At the risk of taking my positive-thinking resolution for 2005 too seriously, I'll express only mild disappointment that yesterday's State of the Union Address said nothing obvious about the importance of promoting broadband and other digital communications technologies. With global freedom, the solvency of Social Security and the sanctity of marriage to cover in under an hour, the Oval Speechwriters did not have time to respond to my call for making investment and innovation in these technologies a White House priority, regardless of who replaces outgoing FCC Chairman Michael Powell.
Or at least they did not respond explicitly. As I pore over the speech transcript (while sipping from my glass half-full), I note that there are at least a few implicit rhetorical morsels on which we digi-wonks may sustain ourselves, at least until the Administration articulates how it will achieve such campaign goals as bringing broadband to all Americans later this decade.
First, the speech clearly emphasized -- right up front -- the need to be "good stewards of this economy," a feat that will be impossible without strong market-savvy leadership in the rapidly converging communications and information technology sectors. Such leadership is critical not only to reap jobs and growth from these sectors but also to spread the many efficiencies (and thus economic gains) that flow from use of these technologies throughout the economy. The nation's businesses must pursue this broad-based approach to using things digital to "keep America the economic leader of the world," another goal highlighted in the speech.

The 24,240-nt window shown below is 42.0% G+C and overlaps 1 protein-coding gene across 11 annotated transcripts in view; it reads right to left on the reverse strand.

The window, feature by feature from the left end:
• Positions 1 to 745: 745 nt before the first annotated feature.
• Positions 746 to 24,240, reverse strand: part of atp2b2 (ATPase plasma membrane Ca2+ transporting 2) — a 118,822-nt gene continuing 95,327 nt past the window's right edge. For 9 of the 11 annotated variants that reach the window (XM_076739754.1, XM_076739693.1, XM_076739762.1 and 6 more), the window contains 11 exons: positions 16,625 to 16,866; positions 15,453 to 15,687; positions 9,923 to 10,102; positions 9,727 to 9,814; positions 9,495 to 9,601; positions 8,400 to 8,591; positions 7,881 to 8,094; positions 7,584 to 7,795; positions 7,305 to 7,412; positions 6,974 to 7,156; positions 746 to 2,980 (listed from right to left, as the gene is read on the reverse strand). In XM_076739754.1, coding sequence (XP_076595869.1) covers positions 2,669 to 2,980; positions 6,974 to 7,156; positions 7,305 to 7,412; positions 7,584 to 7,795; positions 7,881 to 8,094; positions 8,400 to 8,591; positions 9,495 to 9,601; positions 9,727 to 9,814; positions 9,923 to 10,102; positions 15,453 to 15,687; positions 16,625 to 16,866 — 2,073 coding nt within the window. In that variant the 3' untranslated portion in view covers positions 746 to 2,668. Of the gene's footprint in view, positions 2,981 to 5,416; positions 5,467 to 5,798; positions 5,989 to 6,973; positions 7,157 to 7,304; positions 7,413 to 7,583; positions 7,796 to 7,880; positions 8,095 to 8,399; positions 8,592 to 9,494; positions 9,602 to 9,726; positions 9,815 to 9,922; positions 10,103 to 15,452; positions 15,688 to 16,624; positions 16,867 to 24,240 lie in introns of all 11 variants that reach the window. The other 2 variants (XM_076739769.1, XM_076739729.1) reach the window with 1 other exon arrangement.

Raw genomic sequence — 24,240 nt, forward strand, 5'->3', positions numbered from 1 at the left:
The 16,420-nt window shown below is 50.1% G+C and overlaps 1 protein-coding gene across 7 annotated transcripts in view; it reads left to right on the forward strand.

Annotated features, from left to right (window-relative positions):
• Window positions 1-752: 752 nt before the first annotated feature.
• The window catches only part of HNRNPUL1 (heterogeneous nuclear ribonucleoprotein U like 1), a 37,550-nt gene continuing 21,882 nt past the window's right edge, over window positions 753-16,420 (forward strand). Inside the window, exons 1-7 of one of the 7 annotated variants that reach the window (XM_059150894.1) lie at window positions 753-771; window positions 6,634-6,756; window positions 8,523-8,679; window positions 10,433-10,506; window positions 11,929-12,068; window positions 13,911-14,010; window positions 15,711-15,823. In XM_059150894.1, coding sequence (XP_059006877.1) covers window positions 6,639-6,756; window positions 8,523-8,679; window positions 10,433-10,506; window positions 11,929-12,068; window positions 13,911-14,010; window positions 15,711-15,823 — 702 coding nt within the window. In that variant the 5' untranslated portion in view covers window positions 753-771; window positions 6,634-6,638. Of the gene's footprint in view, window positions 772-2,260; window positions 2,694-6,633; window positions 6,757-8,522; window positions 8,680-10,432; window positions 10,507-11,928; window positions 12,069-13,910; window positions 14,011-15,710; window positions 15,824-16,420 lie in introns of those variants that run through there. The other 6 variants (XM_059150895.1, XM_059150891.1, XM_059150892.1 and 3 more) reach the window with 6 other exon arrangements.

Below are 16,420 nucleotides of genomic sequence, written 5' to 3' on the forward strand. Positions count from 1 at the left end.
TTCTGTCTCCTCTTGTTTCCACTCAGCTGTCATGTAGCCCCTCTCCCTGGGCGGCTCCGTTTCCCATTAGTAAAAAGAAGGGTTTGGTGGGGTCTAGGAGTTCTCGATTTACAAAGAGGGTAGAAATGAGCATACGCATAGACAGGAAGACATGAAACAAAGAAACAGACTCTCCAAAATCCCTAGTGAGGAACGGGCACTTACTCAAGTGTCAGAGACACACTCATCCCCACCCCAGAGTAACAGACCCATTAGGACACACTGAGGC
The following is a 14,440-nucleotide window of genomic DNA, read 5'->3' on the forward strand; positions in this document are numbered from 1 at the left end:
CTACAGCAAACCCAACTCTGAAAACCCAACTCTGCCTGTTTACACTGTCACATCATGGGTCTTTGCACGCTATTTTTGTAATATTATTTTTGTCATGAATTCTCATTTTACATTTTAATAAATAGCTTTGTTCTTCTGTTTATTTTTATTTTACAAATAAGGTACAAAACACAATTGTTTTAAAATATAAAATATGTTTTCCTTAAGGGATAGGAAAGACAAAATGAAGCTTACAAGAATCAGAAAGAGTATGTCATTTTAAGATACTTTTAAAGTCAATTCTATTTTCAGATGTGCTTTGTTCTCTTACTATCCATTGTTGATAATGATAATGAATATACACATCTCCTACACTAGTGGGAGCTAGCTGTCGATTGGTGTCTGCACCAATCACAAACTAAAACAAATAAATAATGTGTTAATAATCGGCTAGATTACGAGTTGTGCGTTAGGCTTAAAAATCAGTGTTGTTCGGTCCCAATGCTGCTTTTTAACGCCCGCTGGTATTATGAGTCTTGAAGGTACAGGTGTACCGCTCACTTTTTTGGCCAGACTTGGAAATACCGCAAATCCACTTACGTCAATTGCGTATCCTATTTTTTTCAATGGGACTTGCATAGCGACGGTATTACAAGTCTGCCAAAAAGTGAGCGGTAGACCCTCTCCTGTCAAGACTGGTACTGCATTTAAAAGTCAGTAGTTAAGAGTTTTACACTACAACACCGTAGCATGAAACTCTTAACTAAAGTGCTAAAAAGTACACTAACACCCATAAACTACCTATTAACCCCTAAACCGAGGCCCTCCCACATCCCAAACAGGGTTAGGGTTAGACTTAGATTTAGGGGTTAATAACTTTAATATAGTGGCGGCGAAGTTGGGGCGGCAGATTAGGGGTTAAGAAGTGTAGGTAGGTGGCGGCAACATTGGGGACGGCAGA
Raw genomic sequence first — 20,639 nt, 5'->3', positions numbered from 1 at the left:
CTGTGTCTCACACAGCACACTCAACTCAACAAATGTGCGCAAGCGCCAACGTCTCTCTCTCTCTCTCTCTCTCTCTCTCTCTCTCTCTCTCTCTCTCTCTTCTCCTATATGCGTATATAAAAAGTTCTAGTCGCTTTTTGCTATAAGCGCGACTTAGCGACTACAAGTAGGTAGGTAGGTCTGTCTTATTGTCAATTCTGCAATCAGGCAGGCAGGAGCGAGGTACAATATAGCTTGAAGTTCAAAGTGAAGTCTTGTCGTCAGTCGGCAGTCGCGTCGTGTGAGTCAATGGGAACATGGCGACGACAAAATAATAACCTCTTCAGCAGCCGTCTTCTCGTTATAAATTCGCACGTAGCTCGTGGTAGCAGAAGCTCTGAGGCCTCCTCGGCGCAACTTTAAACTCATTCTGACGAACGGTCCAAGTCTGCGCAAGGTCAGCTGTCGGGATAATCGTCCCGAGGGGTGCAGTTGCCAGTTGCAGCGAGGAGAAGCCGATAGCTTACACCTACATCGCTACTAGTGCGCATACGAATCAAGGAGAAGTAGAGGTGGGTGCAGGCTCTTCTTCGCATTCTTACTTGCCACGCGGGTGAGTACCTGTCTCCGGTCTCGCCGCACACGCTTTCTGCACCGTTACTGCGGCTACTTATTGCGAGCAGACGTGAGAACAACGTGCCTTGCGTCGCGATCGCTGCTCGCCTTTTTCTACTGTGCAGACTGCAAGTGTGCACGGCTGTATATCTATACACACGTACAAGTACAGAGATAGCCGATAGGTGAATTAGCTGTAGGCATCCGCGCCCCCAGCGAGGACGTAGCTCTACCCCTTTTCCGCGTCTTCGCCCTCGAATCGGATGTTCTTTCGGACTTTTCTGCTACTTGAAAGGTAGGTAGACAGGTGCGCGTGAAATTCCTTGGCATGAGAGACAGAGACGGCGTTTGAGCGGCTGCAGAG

Second, the speech also made clear that being good economic stewards means "making our economy more flexible, more innovative and more competitive." If that doesn't scream "market-oriented approach," I don't know what does. So for now, we wonks can rely on these scant words in hoping the Administration will continue the policy of using private-sector incentives and investment, rather than regulation, to squeeze the most economic juice from digital technologies.
Third, the speech admonished that "America must reward, not punish, the efforts and dreams of entrepreneurs." If you listen between these words, you can almost hear stirrings of a more sweeping recognition that consumers and competition are best served by allowing companies and individuals to enjoy the fruits of their labors and other investments. Thus, this statement puts a fine point on the speech's earlier call for a more flexible, innovative and thus "market-oriented" approach to stimulating the economy. Decisionmakers like the FCC can't answer that call with respect to communications if they start imposing onerous regulation on emerging services such as Internet voice. As technologies such as wireless, WiFi and cable modems demonstrate, companies will invest in bringing the newest services to consumers most quickly where they face the least risk that regulation or other policies will rob them of the value they create.
Of course, the speech did not quite vow to continue such policies as the FCC's efforts to promote investment and innovation in digital technologies by minimizing regulation. But it did not rule out those policies either. That arguably leaves plenty of room to sandwich additional tidbits along the lines of those I've culled here -- perhaps between thoughtful colloquia with Congress over judicial nominees and re-doing the New Deal. Or at least that's my hope.
And I reached this admittedly precarious state of mind on the Digital State of the Union without spraining my positive-thinking muscles (much).